WOMAN in Classic Quotes

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Quotes from A Tale of Two Cities by Charles Dickens
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 Current Search - woman in A Tale of Two Cities
1  She looked an old woman, but was young.
A Tale of Two Cities By Charles Dickens
Get Context   In BOOK 2: CHAPTER VIII. Monseigneur in the Country
2  But the woman who stood knitting looked up steadily, and looked the Marquis in the face.
A Tale of Two Cities By Charles Dickens
Get Context   In BOOK 2: CHAPTER VII. Monseigneur in Town
3  After hailing the morn with this second salutation, he threw a boot at the woman as a third.
A Tale of Two Cities By Charles Dickens
Get Context   In BOOK 2: CHAPTER I. Five Years Later
4  I know that when she is clinging to you, the hands of baby, girl, and woman, all in one, are round your neck.
A Tale of Two Cities By Charles Dickens
Get Context   In BOOK 2: CHAPTER X. Two Promises
5  To this distressful emblem of a great distress that had long been growing worse, and was not at its worst, a woman was kneeling.
A Tale of Two Cities By Charles Dickens
Get Context   In BOOK 2: CHAPTER VIII. Monseigneur in the Country
6  Find out some respectable woman with a little property--somebody in the landlady way, or lodging-letting way--and marry her, against a rainy day.
A Tale of Two Cities By Charles Dickens
Get Context   In BOOK 2: CHAPTER XI. A Companion Picture
7  A woman of orderly and industrious appearance rose from her knees in a corner, with sufficient haste and trepidation to show that she was the person referred to.
A Tale of Two Cities By Charles Dickens
Get Context   In BOOK 2: CHAPTER I. Five Years Later
8  It proceeded from Miss Pross, the wild red woman, strong of hand, whose acquaintance he had first made at the Royal George Hotel at Dover, and had since improved.
A Tale of Two Cities By Charles Dickens
Get Context   In BOOK 2: CHAPTER VI. Hundreds of People
9  He greatly disturbed that poor woman at intervals, by darting out of his sleeping closet, where he made his toilet, with a suppressed cry of "You are going to flop, mother."
A Tale of Two Cities By Charles Dickens
Get Context   In BOOK 2: CHAPTER I. Five Years Later
10  The hands of the man who sawed the wood, left red marks on the billets; and the forehead of the woman who nursed her baby, was stained with the stain of the old rag she wound about her head again.
A Tale of Two Cities By Charles Dickens
Get Context   In BOOK 1: CHAPTER V. The Wine-shop
11  Madame Defarge was a stout woman of about his own age, with a watchful eye that seldom seemed to look at anything, a large hand heavily ringed, a steady face, strong features, and great composure of manner.
A Tale of Two Cities By Charles Dickens
Get Context   In BOOK 1: CHAPTER V. The Wine-shop
12  I know, Doctor Manette--how can I fail to know--that, mingled with the affection and duty of a daughter who has become a woman, there is, in her heart, towards you, all the love and reliance of infancy itself.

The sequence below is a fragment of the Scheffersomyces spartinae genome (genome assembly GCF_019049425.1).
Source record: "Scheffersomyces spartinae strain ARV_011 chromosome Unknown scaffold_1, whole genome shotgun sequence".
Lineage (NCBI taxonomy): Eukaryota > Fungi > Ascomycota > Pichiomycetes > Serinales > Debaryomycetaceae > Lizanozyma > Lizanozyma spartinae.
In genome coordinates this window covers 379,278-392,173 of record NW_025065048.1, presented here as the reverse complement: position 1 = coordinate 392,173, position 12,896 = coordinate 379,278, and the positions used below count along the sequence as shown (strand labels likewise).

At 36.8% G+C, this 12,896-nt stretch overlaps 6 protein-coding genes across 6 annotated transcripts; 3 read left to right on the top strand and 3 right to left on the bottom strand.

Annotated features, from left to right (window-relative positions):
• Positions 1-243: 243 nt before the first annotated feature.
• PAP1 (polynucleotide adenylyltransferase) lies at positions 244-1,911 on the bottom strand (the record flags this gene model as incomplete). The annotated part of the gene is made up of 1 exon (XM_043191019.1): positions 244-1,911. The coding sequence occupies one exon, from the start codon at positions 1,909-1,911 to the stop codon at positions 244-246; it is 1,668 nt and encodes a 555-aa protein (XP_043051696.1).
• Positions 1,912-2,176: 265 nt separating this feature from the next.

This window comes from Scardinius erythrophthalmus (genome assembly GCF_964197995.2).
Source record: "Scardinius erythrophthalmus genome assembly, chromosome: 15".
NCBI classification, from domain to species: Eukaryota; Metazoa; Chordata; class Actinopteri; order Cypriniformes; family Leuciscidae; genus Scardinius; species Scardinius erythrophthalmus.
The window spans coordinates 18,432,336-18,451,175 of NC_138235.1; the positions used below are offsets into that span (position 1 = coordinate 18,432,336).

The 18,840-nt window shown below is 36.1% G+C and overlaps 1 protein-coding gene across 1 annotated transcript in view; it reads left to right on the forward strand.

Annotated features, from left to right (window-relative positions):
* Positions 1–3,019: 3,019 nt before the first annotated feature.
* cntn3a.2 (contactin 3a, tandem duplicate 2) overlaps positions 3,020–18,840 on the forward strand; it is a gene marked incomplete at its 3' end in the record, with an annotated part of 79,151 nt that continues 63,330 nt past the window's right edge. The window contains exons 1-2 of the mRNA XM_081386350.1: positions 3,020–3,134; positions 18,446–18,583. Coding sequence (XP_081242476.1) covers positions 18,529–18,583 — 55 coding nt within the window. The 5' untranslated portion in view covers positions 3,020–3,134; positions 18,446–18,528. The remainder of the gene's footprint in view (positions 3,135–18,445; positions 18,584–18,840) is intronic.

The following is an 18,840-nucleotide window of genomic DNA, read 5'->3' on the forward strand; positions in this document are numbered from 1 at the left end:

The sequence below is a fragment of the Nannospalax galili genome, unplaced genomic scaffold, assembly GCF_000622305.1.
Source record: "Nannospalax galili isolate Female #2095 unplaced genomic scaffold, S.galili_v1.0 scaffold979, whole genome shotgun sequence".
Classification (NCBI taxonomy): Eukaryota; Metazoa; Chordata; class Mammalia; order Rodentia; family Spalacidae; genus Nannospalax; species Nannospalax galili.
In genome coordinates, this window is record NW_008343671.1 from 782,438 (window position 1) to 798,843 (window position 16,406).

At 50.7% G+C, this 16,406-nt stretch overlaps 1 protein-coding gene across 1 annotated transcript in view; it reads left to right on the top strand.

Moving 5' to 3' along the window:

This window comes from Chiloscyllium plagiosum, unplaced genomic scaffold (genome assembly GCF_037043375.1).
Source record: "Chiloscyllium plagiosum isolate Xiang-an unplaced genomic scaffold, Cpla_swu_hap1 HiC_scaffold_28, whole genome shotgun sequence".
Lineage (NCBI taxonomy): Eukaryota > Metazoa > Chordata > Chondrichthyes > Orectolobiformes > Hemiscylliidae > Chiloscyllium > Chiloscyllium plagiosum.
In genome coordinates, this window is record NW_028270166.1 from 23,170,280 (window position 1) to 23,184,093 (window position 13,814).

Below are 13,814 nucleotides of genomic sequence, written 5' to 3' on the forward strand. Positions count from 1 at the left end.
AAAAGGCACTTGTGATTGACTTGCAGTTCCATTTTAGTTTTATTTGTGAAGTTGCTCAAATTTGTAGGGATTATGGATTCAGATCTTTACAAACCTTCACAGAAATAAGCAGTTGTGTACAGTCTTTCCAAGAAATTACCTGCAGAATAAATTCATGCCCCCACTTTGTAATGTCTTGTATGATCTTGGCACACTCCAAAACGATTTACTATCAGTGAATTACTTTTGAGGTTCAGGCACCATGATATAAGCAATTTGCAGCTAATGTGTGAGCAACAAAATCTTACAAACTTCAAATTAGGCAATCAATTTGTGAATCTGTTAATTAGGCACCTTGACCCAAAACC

A Tale of Two Cities By Charles Dickens
Get Context   In BOOK 2: CHAPTER X. Two Promises
13  Now, from the days when it was always summer in Eden, to these days when it is mostly winter in fallen latitudes, the world of a man has invariably gone one way--Charles Darnay's way--the way of the love of a woman.
A Tale of Two Cities By Charles Dickens
Get Context   In BOOK 2: CHAPTER X. Two Promises
14  With this view, he urged his son to hold her in conversation also, and led the unfortunate woman a hard life by dwelling on any causes of complaint he could bring against her, rather than he would leave her for a moment to her own reflections.
A Tale of Two Cities By Charles Dickens
Get Context   In BOOK 2: CHAPTER XIV. The Honest Tradesman
15  He looked to the spot where Defarge the vendor of wine had stood, a moment before; but the wretched father was grovelling on his face on the pavement in that spot, and the figure that stood beside him was the figure of a dark stout woman, knitting.
A Tale of Two Cities By Charles Dickens
Get Context   In BOOK 2: CHAPTER VII. Monseigneur in Town
16  From these decayed sons and daughters of Gaul, she had acquired such wonderful arts, that the woman and girl who formed the staff of domestics regarded her as quite a Sorceress, or Cinderella's Godmother: who would send out for a fowl, a rabbit, a vegetable or two from the garden, and change them into anything she pleased.
A Tale of Two Cities By Charles Dickens
Get Context   In BOOK 2: CHAPTER VI. Hundreds of People
17  The father had long ago taken up his bundle and bidden himself away with it, when the women who had tended the bundle while it lay on the base of the fountain, sat there watching the running of the water and the rolling of the Fancy Ball--when the one woman who had stood conspicuous, knitting, still knitted on with the steadfastness of Fate.
A Tale of Two Cities By Charles Dickens
Get Context   In BOOK 2: CHAPTER VII. Monseigneur in Town
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